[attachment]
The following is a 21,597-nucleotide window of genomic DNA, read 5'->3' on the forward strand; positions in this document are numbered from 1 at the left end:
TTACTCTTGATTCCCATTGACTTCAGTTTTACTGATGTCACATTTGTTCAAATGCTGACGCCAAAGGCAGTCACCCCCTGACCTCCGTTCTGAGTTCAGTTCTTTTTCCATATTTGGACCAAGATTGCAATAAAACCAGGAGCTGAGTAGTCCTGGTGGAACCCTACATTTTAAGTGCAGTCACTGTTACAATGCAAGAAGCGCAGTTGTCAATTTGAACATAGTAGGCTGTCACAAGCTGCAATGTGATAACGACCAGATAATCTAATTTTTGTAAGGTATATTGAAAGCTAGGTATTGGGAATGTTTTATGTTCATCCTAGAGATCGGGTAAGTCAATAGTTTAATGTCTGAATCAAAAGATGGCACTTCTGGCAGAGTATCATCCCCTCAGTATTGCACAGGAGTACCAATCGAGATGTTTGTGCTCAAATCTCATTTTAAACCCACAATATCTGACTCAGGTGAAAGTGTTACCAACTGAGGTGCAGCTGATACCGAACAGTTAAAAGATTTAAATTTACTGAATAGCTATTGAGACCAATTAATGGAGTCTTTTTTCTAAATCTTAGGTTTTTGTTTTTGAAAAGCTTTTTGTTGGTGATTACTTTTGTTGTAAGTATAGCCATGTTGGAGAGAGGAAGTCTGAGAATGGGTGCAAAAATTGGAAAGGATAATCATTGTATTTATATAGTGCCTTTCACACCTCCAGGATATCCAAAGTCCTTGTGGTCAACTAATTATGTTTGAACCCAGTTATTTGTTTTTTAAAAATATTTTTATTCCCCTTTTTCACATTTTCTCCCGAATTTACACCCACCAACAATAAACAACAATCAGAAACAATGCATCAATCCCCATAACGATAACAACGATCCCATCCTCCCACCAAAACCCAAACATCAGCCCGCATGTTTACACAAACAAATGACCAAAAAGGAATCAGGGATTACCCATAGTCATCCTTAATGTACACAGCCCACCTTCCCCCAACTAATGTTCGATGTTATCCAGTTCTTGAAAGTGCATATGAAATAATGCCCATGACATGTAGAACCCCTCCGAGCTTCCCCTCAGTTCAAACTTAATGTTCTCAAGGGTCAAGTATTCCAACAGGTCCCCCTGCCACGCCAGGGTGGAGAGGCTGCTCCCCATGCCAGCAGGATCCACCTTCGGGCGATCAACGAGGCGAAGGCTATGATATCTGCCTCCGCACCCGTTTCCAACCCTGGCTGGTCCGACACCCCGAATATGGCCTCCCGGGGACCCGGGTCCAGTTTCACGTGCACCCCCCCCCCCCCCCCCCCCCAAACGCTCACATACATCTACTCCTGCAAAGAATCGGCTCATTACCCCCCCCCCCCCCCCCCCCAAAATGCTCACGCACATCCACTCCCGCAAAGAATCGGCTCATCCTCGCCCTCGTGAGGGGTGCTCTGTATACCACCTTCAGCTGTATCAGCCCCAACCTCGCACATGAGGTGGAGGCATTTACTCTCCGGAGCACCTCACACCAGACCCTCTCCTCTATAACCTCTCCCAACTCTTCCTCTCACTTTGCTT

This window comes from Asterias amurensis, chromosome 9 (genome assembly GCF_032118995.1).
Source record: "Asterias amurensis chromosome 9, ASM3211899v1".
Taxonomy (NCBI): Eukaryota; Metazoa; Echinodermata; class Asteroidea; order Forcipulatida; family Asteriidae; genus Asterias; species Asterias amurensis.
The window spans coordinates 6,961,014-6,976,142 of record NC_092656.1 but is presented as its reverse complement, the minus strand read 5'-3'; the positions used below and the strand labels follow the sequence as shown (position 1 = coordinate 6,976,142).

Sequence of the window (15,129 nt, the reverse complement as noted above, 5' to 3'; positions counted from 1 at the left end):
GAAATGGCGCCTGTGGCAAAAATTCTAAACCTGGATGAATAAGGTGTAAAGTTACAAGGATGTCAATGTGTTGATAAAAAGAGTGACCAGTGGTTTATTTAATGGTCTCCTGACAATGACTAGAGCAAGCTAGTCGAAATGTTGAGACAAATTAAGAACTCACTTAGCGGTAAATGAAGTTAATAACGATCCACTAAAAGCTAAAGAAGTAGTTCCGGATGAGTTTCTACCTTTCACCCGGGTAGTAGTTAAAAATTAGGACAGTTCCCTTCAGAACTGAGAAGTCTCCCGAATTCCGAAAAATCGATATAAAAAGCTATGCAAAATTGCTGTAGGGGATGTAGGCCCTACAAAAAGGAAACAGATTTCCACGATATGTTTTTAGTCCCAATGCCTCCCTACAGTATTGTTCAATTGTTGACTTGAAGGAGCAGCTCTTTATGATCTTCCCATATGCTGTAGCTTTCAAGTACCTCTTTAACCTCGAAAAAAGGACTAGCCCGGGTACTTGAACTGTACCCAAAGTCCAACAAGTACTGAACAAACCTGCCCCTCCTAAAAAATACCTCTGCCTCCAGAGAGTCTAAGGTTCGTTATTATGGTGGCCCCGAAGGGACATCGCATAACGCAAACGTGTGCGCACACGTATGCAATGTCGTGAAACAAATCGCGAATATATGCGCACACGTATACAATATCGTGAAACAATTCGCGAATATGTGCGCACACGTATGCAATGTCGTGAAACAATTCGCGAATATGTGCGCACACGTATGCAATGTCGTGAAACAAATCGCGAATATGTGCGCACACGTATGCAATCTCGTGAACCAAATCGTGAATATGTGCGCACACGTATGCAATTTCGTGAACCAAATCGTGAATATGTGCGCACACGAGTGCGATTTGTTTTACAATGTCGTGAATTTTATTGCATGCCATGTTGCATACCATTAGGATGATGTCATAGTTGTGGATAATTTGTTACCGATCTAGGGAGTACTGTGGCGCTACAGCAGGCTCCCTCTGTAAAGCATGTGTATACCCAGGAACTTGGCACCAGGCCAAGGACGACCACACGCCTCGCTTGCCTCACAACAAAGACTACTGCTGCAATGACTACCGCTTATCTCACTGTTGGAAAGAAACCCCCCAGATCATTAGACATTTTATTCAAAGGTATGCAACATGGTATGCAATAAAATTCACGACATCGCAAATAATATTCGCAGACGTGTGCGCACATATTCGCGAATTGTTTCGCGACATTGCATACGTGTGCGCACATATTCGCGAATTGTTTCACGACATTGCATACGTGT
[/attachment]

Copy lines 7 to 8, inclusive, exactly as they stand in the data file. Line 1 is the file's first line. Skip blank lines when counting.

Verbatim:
Sequence of the window (15,129 nt, the reverse complement as noted above, 5' to 3'; positions counted from 1 at the left end):
GAAATGGCGCCTGTGGCAAAAATTCTAAACCTGGATGAATAAGGTGTAAAGTTACAAGGATGTCAATGTGTTGATAAAAAGAGTGACCAGTGGTTTATTTAATGGTCTCCTGACAATGACTAGAGCAAGCTAGTCGAAATGTTGAGACAAATTAAGAACTCACTTAGCGGTAAATGAAGTTAATAACGATCCACTAAAAGCTAAAGAAGTAGTTCCGGATGAGTTTCTACCTTTCACCCGGGTAGTAGTTAAAAATTAGGACAGTTCCCTTCAGAACTGAGAAGTCTCCCGAATTCCGAAAAATCGATATAAAAAGCTATGCAAAATTGCTGTAGGGGATGTAGGCCCTACAAAAAGGAAACAGATTTCCACGATATGTTTTTAGTCCCAATGCCTCCCTACAGTATTGTTCAATTGTTGACTTGAAGGAGCAGCTCTTTATGATCTTCCCATATGCTGTAGCTTTCAAGTACCTCTTTAACCTCGAAAAAAGGACTAGCCCGGGTACTTGAACTGTACCCAAAGTCCAACAAGTACTGAACAAACCTGCCCCTCCTAAAAAATACCTCTGCCTCCAGAGAGTCTAAGGTTCGTTATTATGGTGGCCCCGAAGGGACATCGCATAACGCAAACGTGTGCGCACACGTATGCAATGTCGTGAAACAAATCGCGAATATATGCGCACACGTATACAATATCGTGAAACAATTCGCGAATATGTGCGCACACGTATGCAATGTCGTGAAACAATTCGCGAATATGTGCGCACACGTATGCAATGTCGTGAAACAAATCGCGAATATGTGCGCACACGTATGCAATCTCGTGAACCAAATCGTGAATATGTGCGCACACGTATGCAATTTCGTGAACCAAATCGTGAATATGTGCGCACACGAGTGCGATTTGTTTTACAATGTCGTGAATTTTATTGCATGCCATGTTGCATACCATTAGGATGATGTCATAGTTGTGGATAATTTGTTACCGATCTAGGGAGTACTGTGGCGCTACAGCAGGCTCCCTCTGTAAAGCATGTGTATACCCAGGAACTTGGCACCAGGCCAAGGACGACCACACGCCTCGCTTGCCTCACAACAAAGACTACTGCTGCAATGACTACCGCTTATCTCACTGTTGGAAAGAAACCCCCCAGATCATTAGACATTTTATTCAAAGGTATGCAACATGGTATGCAATAAAATTCACGACATCGCAAATAATATTCGCAGACGTGTGCGCACATATTCGCGAATTGTTTCGCGACATTGCATACGTGTGCGCACATATTCGCGAATTGTTTCACGACATTGCATACGTGT